Thursday, November 15, 2012
The Mechanics of Booking Business Travel - Part 1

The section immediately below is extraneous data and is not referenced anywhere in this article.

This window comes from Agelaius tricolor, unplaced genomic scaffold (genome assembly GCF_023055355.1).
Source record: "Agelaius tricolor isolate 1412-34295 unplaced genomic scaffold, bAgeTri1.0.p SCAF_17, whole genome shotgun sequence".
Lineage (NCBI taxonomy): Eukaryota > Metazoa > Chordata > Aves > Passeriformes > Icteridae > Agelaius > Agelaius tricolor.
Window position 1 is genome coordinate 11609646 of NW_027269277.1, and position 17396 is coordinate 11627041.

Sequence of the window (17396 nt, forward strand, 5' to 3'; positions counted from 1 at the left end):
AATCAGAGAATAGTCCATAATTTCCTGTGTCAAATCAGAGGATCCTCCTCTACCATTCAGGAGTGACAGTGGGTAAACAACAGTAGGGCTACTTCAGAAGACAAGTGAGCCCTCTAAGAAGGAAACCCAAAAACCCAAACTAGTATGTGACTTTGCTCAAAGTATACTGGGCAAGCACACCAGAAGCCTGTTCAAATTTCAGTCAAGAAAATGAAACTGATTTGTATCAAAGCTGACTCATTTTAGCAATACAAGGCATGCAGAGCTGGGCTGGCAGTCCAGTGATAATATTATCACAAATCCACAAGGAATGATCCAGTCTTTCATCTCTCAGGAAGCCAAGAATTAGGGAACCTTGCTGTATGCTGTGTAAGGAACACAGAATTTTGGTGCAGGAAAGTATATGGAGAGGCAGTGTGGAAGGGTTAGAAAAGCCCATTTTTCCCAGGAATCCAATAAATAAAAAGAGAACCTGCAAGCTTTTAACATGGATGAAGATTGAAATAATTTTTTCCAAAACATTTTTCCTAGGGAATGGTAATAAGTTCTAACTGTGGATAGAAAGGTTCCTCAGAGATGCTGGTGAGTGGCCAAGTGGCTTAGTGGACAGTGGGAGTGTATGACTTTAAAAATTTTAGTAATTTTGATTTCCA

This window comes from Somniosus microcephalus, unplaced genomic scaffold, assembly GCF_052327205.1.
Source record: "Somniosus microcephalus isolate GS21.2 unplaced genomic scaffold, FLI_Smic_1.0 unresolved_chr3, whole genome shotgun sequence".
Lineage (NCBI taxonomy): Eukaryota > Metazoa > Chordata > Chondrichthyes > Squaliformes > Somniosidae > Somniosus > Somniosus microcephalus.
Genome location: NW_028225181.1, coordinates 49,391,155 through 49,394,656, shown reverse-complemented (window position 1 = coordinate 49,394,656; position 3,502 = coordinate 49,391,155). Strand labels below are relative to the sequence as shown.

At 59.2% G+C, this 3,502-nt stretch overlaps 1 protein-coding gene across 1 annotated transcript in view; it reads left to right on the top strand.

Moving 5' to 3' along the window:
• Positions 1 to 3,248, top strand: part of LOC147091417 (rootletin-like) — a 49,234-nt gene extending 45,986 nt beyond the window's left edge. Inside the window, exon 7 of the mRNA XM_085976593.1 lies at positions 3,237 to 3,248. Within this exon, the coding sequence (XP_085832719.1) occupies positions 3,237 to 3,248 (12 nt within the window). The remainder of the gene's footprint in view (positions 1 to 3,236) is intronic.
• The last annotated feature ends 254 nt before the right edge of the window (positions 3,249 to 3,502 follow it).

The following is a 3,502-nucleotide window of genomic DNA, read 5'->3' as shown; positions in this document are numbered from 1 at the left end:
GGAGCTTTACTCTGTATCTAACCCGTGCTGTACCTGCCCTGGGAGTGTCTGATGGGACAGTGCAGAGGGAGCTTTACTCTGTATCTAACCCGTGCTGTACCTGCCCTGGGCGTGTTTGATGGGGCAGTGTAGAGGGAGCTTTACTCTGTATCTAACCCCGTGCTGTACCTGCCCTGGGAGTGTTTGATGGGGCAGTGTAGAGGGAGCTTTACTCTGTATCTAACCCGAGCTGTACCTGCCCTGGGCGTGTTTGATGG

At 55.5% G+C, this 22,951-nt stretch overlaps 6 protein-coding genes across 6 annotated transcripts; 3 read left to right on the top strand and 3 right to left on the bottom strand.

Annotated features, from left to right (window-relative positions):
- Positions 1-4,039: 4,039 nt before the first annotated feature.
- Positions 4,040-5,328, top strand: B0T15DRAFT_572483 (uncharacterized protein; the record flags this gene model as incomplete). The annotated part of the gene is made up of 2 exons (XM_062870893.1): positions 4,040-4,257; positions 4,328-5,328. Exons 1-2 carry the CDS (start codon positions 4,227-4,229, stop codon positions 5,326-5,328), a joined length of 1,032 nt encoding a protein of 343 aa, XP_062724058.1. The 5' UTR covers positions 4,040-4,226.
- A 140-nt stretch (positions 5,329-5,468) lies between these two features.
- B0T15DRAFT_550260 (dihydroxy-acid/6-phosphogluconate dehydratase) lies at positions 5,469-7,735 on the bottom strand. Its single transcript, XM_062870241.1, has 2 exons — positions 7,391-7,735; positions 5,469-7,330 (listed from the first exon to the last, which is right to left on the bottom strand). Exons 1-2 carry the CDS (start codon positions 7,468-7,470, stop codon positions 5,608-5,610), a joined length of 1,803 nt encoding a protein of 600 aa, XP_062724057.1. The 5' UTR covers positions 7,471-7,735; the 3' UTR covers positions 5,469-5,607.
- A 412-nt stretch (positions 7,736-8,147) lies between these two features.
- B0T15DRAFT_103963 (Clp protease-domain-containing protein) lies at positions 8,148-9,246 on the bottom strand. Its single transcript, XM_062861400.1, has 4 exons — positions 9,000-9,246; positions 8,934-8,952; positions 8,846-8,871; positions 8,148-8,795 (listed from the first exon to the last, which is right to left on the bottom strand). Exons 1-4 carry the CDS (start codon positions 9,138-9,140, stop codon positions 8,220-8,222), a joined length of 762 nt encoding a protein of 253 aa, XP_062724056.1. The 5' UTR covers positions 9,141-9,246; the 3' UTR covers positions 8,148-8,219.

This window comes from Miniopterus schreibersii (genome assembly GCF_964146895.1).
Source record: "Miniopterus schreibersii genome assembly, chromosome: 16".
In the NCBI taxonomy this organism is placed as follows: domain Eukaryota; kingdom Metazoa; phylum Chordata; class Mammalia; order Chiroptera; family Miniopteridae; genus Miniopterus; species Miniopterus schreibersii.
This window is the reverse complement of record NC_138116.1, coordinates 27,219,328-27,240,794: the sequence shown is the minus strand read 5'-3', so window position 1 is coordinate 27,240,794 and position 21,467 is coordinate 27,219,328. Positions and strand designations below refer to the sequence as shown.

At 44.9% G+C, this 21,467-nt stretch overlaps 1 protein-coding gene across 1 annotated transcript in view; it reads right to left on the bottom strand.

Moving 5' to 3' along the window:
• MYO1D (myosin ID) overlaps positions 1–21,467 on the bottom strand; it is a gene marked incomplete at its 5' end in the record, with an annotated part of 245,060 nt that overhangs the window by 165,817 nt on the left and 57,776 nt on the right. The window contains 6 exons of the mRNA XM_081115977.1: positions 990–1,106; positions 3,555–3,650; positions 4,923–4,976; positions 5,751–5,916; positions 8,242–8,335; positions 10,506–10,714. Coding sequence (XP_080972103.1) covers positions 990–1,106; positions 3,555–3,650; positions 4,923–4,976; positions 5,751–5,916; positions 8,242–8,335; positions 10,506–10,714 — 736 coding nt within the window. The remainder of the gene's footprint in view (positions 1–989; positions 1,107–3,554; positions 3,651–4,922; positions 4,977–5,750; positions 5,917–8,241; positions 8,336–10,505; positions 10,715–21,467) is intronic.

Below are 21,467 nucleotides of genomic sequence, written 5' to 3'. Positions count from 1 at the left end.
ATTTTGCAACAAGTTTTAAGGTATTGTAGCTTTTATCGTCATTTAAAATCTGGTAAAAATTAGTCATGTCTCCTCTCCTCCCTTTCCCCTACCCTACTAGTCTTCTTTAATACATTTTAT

Traveling on business is vital to UKPLC and hopefully a pleasant, or passable experience. It takes people out of their everyday lives and awakens many emotions from pride and planning to disappointment and incredulity. Sometimes all of them. A booking and its associated journey does not just happen and there are a chain of stakeholders involved in every decision. The traveller needs to go to his company and justify the journey. The company usually goes to a TMC (travel agent) to make the booking and the TMC goes to the supplier who provides the end product. Simple? No. Far from it. Each of these players has their own brief, their own methods and, importantly, their own objectives and it is these important elements that few people truly understand. For most travellers it is straightforward. They want to travel at a sensible time, at a very competitive price and they want their tight budget to stretch across the whole year. They also hold a rational view that says why pay for something I can do quickly and cheaply myself. The company wants everything the traveller wants plus a lot more. They want a proper authorisation process and detailed total travel management control of the full booking process plus on-going support for travellers on the move. The TMC wants to do all these things as they depend on the travellers and their employers to pay for their services. They are constantly producing new products and services which they offer, at a price, to their existing and prospective clients. The suppliers? This is the area that has changed the most and the source of greatest ‘misunderstandings’. In the old days they collectively decided to build into their fares a provision for payment to TMCs to cover their expenses. As competition ramped up and new no frills airlines arrived they understandably decided this was a burden they could not carry any more. They set out to change the status quo and now most of the mainstream airlines do not subsidise TMC with commissions. As a result airline fares excluded agency payments and went down and the TMCs looked to their clients to pick up the tab for their cost. This is where the misunderstanding started. Airline costs went down so they were more competitive and they took on their new foe, the no frill carriers. TMCs went to their clients and told them that instead of sharing their commission with them they would now start submitting bills. You see in those days that is what TMCs did. They won clients based on how much commission they were prepared to ‘share’ with corporations. Now they were saying that it would not be subsidising corporate cost by providing a ‘free/profitable’ service but levying fees instead. But never mind because the airlines would be charging less to cover these ‘costs’. Companies had a problem. Travel was relatively low profile as its TMC management was often seen as a profit centre rather than the cost it had become. Many asked their procurement division to make sure they got the best deal out there and meanwhile set about trying to build in this new expense within its budgets. The traveller got a shock. Not only was he being wooed by no frills airlines with big marketing budgets but also being expected to pay a ‘handling’ charge to TMCs who were perceived as being unfriendly to these newcomers. It was not very clear that mainline airline fares had lowered and the value of TMCs were questioned in a much more searching way. Remember what the thinking traveller wanted? I do not think that paying a TMC for services that might not be directly relevant or of value to that person came in to it! What happened next? In my blog next week.